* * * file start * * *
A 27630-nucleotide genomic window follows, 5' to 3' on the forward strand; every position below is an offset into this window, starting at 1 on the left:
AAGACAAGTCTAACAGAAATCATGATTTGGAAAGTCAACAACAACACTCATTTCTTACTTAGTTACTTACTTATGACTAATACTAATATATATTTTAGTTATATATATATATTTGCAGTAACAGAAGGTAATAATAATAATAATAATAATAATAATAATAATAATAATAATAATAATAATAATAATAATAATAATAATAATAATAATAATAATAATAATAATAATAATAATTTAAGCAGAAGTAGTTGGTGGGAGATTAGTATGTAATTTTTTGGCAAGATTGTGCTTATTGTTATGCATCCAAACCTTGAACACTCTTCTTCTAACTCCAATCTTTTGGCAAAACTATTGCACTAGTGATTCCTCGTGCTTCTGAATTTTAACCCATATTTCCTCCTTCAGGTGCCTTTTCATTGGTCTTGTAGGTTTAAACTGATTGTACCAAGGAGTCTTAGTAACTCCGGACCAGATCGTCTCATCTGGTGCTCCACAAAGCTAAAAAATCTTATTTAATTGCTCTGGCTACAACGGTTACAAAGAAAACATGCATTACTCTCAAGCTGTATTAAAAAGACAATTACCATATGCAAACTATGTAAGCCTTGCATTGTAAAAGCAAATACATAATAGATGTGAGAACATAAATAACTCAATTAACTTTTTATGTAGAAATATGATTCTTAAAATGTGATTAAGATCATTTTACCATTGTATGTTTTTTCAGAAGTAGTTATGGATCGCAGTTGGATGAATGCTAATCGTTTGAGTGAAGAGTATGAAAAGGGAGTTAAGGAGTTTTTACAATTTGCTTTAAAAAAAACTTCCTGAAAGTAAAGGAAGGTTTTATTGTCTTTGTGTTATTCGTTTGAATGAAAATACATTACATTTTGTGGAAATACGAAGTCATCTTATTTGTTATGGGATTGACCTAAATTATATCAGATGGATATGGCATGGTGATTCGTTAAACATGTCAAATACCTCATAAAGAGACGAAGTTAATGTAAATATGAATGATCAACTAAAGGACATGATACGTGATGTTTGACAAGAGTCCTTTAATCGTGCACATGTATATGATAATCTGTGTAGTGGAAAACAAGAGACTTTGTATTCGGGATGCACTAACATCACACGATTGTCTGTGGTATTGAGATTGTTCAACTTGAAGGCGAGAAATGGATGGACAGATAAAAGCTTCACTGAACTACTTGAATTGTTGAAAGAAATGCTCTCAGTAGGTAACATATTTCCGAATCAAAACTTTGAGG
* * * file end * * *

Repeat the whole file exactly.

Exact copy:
A 27630-nucleotide genomic window follows, 5' to 3' on the forward strand; every position below is an offset into this window, starting at 1 on the left:
AAGACAAGTCTAACAGAAATCATGATTTGGAAAGTCAACAACAACACTCATTTCTTACTTAGTTACTTACTTATGACTAATACTAATATATATTTTAGTTATATATATATATTTGCAGTAACAGAAGGTAATAATAATAATAATAATAATAATAATAATAATAATAATAATAATAATAATAATAATAATAATAATAATAATAATAATAATAATAATAATAATAATAATAATTTAAGCAGAAGTAGTTGGTGGGAGATTAGTATGTAATTTTTTGGCAAGATTGTGCTTATTGTTATGCATCCAAACCTTGAACACTCTTCTTCTAACTCCAATCTTTTGGCAAAACTATTGCACTAGTGATTCCTCGTGCTTCTGAATTTTAACCCATATTTCCTCCTTCAGGTGCCTTTTCATTGGTCTTGTAGGTTTAAACTGATTGTACCAAGGAGTCTTAGTAACTCCGGACCAGATCGTCTCATCTGGTGCTCCACAAAGCTAAAAAATCTTATTTAATTGCTCTGGCTACAACGGTTACAAAGAAAACATGCATTACTCTCAAGCTGTATTAAAAAGACAATTACCATATGCAAACTATGTAAGCCTTGCATTGTAAAAGCAAATACATAATAGATGTGAGAACATAAATAACTCAATTAACTTTTTATGTAGAAATATGATTCTTAAAATGTGATTAAGATCATTTTACCATTGTATGTTTTTTCAGAAGTAGTTATGGATCGCAGTTGGATGAATGCTAATCGTTTGAGTGAAGAGTATGAAAAGGGAGTTAAGGAGTTTTTACAATTTGCTTTAAAAAAAACTTCCTGAAAGTAAAGGAAGGTTTTATTGTCTTTGTGTTATTCGTTTGAATGAAAATACATTACATTTTGTGGAAATACGAAGTCATCTTATTTGTTATGGGATTGACCTAAATTATATCAGATGGATATGGCATGGTGATTCGTTAAACATGTCAAATACCTCATAAAGAGACGAAGTTAATGTAAATATGAATGATCAACTAAAGGACATGATACGTGATGTTTGACAAGAGTCCTTTAATCGTGCACATGTATATGATAATCTGTGTAGTGGAAAACAAGAGACTTTGTATTCGGGATGCACTAACATCACACGATTGTCTGTGGTATTGAGATTGTTCAACTTGAAGGCGAGAAATGGATGGACAGATAAAAGCTTCACTGAACTACTTGAATTGTTGAAAGAAATGCTCTCAGTAGGTAACATATTTCCGAATCAAAACTTTGAGG